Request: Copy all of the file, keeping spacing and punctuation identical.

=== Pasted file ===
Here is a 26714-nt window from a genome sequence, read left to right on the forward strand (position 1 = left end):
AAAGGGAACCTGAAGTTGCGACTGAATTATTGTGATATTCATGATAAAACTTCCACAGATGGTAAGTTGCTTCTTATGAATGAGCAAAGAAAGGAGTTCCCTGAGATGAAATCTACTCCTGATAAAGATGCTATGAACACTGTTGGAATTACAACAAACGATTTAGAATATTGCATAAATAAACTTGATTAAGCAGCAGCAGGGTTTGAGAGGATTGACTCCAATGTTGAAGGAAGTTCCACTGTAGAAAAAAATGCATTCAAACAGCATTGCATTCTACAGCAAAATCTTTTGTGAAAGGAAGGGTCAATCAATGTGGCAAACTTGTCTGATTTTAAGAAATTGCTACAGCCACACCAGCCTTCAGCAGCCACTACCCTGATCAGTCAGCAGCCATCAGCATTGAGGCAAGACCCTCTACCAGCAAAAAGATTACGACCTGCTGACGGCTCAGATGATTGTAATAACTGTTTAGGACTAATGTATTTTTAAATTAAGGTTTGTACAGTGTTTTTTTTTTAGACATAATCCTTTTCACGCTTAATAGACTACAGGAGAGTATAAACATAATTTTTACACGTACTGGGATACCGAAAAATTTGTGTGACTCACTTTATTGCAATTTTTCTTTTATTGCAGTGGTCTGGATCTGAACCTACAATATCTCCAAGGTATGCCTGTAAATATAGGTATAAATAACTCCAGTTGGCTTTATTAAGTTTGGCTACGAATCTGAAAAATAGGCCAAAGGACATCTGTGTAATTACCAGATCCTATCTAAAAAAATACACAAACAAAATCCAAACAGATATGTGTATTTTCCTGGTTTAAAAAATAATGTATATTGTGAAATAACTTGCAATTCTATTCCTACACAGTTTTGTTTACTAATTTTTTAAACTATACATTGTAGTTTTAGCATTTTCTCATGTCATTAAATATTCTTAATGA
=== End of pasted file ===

Here is a 26714-nt window from a genome sequence, read left to right on the forward strand (position 1 = left end):
AAAGGGAACCTGAAGTTGCGACTGAATTATTGTGATATTCATGATAAAACTTCCACAGATGGTAAGTTGCTTCTTATGAATGAGCAAAGAAAGGAGTTCCCTGAGATGAAATCTACTCCTGATAAAGATGCTATGAACACTGTTGGAATTACAACAAACGATTTAGAATATTGCATAAATAAACTTGATTAAGCAGCAGCAGGGTTTGAGAGGATTGACTCCAATGTTGAAGGAAGTTCCACTGTAGAAAAAAATGCATTCAAACAGCATTGCATTCTACAGCAAAATCTTTTGTGAAAGGAAGGGTCAATCAATGTGGCAAACTTGTCTGATTTTAAGAAATTGCTACAGCCACACCAGCCTTCAGCAGCCACTACCCTGATCAGTCAGCAGCCATCAGCATTGAGGCAAGACCCTCTACCAGCAAAAAGATTACGACCTGCTGACGGCTCAGATGATTGTAATAACTGTTTAGGACTAATGTATTTTTAAATTAAGGTTTGTACAGTGTTTTTTTTTTAGACATAATCCTTTTCACGCTTAATAGACTACAGGAGAGTATAAACATAATTTTTACACGTACTGGGATACCGAAAAATTTGTGTGACTCACTTTATTGCAATTTTTCTTTTATTGCAGTGGTCTGGATCTGAACCTACAATATCTCCAAGGTATGCCTGTAAATATAGGTATAAATAACTCCAGTTGGCTTTATTAAGTTTGGCTACGAATCTGAAAAATAGGCCAAAGGACATCTGTGTAATTACCAGATCCTATCTAAAAAAATACACAAACAAAATCCAAACAGATATGTGTATTTTCCTGGTTTAAAAAATAATGTATATTGTGAAATAACTTGCAATTCTATTCCTACACAGTTTTGTTTACTAATTTTTTAAACTATACATTGTAGTTTTAGCATTTTCTCATGTCATTAAATATTCTTAATGA